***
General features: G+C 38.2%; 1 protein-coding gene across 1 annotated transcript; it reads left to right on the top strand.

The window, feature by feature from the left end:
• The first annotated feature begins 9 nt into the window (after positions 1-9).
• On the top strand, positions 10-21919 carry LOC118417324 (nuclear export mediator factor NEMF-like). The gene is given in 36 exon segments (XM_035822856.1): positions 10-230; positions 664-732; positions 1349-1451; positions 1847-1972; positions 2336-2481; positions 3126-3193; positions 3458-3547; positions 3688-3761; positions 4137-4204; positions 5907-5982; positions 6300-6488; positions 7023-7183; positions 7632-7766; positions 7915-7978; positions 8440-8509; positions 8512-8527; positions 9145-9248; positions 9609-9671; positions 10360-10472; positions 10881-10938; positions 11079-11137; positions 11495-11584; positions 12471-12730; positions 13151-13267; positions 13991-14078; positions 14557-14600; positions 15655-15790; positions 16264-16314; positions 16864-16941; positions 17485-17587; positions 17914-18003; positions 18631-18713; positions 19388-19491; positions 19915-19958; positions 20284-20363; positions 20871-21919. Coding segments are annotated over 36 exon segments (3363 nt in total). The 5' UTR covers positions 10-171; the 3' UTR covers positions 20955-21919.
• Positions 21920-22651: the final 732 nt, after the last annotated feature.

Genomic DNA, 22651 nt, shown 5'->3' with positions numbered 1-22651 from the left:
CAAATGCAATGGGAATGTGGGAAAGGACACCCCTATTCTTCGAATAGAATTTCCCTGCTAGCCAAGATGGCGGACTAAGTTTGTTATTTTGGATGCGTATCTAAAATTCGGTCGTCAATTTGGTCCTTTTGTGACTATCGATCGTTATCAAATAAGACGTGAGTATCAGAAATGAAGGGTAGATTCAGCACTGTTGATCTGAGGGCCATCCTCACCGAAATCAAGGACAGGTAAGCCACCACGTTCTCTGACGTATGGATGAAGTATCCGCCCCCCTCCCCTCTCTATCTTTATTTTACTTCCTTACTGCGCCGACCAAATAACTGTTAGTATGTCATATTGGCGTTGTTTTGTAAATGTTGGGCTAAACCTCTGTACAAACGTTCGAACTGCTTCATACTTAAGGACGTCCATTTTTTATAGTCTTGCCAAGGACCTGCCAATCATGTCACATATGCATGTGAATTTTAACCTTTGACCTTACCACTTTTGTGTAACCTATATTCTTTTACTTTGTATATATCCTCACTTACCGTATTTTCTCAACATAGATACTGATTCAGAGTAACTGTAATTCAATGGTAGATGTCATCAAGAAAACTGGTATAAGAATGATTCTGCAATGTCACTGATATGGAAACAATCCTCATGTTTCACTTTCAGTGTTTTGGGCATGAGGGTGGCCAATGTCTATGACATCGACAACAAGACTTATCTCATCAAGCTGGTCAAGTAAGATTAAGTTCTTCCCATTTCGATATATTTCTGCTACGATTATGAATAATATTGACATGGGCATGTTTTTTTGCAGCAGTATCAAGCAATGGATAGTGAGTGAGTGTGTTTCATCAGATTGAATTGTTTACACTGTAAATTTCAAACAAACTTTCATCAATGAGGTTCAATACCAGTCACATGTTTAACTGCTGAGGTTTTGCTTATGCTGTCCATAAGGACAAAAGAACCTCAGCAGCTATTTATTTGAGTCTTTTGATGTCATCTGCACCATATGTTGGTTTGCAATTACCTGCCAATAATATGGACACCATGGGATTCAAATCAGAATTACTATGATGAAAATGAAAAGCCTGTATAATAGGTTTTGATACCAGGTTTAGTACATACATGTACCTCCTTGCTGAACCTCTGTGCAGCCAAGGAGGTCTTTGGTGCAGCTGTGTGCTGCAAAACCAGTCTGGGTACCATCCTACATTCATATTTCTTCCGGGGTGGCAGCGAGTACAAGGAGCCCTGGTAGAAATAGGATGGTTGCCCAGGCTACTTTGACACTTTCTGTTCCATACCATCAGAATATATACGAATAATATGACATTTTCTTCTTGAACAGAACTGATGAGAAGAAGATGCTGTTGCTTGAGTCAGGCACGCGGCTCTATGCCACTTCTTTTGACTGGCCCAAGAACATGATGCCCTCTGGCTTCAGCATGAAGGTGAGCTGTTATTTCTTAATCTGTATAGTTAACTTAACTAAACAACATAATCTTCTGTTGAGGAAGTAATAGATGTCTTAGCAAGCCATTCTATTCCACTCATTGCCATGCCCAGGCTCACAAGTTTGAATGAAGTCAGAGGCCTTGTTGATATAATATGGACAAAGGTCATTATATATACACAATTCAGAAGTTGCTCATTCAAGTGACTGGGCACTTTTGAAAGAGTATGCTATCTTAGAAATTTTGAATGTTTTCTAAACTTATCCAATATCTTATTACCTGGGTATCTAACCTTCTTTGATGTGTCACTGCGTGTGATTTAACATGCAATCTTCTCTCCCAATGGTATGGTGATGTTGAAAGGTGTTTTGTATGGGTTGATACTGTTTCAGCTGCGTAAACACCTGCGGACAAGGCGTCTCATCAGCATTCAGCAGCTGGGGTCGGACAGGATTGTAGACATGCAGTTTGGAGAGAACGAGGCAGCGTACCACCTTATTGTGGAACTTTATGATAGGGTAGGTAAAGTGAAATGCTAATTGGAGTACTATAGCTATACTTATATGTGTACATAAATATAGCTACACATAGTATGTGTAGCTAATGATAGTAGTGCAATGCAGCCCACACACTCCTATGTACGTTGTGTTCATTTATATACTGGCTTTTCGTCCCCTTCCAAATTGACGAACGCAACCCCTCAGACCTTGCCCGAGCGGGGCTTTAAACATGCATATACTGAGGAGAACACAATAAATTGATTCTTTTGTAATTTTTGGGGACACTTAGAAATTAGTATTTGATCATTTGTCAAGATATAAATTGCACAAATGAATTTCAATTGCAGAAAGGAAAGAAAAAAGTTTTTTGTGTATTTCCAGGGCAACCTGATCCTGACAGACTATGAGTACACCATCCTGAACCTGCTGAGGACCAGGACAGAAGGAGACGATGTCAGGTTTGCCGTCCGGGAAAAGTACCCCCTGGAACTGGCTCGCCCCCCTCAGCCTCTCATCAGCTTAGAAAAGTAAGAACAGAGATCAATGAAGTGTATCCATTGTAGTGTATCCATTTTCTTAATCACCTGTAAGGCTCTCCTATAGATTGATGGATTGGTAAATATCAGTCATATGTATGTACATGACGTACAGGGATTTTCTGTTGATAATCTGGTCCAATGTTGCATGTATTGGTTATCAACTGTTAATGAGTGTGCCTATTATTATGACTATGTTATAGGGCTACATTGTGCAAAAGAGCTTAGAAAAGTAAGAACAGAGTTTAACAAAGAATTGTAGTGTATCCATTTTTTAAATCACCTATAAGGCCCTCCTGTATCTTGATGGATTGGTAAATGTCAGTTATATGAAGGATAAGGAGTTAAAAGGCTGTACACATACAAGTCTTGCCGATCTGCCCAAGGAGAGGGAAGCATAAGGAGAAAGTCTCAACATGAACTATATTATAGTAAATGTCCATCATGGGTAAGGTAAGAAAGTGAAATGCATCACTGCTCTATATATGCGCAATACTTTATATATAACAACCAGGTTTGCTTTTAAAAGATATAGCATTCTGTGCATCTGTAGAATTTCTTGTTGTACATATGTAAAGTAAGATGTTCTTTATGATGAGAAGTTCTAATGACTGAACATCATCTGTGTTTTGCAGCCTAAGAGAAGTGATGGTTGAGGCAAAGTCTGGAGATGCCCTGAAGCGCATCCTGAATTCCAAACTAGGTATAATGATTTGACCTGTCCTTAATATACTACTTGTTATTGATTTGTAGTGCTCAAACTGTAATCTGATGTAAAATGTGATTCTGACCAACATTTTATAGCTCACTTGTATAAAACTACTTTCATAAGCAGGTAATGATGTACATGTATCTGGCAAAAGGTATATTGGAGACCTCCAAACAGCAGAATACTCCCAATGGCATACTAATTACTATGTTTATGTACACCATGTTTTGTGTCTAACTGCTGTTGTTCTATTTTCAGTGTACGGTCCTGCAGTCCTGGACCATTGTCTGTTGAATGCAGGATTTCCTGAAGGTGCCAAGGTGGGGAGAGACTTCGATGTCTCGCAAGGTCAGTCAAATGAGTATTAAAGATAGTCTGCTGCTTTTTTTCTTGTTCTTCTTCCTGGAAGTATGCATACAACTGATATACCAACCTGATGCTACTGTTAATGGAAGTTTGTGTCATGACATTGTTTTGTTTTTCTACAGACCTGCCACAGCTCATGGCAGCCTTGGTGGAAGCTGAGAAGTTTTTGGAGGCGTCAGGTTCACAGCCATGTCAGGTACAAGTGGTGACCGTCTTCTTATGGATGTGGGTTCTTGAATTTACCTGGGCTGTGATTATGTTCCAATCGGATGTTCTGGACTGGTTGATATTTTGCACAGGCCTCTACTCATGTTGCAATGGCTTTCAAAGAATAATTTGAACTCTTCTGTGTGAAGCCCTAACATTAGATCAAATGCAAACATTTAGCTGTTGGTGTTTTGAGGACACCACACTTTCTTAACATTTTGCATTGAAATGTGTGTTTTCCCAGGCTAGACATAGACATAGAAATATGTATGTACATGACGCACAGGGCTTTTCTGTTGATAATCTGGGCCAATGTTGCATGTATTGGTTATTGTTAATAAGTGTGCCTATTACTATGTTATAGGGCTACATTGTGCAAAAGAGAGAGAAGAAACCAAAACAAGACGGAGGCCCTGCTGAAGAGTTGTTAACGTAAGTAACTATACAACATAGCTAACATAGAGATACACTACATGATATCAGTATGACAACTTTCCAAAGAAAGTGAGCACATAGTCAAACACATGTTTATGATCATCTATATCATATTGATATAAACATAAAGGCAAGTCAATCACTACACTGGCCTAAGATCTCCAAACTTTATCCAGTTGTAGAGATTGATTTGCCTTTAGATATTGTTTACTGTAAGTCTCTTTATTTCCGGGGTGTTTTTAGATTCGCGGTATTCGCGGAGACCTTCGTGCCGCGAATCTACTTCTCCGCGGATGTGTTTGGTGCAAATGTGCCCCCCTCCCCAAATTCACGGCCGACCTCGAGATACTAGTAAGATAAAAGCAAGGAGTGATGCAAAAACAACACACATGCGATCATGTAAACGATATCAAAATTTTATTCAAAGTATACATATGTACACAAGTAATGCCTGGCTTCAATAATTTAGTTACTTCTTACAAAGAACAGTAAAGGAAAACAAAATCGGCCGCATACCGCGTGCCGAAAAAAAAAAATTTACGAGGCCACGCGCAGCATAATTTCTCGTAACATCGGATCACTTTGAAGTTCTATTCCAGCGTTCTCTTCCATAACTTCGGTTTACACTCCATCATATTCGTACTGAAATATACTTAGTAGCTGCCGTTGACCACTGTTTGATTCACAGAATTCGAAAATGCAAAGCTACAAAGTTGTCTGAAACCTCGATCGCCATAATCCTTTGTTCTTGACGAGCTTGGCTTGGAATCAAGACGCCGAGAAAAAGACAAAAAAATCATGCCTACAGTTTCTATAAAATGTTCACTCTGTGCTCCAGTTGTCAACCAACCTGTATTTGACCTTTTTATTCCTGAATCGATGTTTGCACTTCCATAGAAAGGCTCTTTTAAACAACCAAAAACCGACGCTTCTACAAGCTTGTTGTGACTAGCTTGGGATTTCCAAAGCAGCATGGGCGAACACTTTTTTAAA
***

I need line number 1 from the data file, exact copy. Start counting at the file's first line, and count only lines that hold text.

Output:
General features: G+C 38.2%; 1 protein-coding gene across 1 annotated transcript; it reads left to right on the top strand.